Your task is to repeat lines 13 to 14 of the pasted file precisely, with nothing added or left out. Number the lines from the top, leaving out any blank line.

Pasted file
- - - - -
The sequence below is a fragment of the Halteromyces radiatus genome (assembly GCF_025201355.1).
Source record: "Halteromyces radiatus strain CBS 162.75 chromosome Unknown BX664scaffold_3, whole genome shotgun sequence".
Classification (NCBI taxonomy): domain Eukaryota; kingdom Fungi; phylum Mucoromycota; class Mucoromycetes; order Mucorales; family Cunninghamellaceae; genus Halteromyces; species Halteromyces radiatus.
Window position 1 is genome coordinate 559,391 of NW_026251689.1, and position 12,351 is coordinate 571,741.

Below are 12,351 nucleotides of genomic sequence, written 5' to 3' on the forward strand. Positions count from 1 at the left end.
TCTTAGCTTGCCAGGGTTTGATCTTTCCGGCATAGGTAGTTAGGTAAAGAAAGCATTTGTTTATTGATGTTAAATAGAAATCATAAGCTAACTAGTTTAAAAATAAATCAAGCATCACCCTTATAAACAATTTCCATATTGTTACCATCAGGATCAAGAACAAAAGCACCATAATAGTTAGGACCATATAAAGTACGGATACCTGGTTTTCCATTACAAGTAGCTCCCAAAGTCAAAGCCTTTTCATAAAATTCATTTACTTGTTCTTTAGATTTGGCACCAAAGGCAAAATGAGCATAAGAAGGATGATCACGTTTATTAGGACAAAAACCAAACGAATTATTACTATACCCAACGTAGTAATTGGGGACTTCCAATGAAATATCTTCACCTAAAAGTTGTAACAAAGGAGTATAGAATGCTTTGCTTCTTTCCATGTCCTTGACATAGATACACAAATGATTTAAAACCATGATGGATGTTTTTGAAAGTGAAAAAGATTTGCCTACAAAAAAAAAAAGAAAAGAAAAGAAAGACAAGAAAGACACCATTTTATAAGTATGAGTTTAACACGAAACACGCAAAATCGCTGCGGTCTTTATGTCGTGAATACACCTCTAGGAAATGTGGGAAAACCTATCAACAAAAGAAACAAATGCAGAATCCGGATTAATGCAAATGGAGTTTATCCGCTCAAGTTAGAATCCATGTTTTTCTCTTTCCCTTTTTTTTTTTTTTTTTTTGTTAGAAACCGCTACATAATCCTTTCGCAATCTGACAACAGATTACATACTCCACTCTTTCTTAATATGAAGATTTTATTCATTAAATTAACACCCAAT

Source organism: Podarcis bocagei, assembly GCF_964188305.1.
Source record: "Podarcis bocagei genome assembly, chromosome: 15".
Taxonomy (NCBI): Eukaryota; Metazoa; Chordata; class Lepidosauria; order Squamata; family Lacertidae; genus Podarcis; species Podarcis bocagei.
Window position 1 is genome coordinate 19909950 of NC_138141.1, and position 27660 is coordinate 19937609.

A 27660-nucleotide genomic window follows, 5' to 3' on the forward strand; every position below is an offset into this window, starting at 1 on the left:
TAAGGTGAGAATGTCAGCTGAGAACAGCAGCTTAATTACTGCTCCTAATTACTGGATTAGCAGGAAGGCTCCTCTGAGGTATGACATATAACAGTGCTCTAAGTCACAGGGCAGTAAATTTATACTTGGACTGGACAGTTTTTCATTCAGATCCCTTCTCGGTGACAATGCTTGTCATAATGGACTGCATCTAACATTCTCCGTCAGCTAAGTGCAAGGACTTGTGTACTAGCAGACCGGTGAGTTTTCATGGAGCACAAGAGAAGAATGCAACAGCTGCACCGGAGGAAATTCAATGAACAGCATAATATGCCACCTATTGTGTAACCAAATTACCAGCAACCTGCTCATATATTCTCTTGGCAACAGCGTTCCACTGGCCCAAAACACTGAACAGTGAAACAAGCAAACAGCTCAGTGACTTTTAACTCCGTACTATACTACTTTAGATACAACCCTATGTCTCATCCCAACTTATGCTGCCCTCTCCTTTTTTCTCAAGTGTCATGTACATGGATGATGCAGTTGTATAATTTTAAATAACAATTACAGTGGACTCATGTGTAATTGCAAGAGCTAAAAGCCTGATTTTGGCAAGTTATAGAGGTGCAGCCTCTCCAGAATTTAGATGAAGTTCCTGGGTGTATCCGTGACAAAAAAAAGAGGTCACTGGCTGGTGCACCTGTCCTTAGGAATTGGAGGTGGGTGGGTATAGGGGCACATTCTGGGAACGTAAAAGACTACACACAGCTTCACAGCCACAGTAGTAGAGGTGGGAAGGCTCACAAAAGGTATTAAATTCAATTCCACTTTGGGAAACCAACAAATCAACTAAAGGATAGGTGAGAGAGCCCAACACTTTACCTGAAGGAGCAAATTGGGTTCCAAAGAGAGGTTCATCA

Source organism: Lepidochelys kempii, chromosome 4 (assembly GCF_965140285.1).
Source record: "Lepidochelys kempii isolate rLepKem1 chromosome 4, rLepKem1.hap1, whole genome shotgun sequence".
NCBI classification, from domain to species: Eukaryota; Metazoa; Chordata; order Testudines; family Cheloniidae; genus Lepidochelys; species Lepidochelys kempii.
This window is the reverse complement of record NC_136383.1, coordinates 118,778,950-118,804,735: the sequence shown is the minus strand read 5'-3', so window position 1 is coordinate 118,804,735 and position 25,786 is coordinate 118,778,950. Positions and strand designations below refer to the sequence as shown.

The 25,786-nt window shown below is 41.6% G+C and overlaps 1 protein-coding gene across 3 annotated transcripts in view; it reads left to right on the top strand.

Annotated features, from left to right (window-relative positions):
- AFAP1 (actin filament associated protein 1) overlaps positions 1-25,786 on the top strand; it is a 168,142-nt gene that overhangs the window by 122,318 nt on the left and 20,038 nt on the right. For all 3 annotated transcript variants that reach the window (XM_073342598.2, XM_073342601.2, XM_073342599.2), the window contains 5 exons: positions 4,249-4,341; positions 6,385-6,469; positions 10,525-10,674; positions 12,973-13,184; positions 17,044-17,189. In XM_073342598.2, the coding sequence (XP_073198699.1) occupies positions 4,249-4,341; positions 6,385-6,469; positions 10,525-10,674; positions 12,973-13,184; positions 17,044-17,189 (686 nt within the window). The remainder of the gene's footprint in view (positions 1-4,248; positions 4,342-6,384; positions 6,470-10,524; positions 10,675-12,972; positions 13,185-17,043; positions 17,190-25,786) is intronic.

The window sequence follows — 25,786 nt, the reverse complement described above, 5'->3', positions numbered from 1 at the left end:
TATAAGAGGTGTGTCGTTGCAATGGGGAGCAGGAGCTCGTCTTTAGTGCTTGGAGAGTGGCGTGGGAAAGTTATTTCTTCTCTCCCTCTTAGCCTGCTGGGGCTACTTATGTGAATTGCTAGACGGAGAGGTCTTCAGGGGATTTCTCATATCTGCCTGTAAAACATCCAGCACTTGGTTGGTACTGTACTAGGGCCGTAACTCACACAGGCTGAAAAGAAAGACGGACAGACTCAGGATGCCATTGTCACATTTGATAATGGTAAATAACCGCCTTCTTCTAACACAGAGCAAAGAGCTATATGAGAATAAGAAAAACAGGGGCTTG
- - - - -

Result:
Source organism: Lepidochelys kempii, chromosome 4 (assembly GCF_965140285.1).
Source record: "Lepidochelys kempii isolate rLepKem1 chromosome 4, rLepKem1.hap1, whole genome shotgun sequence".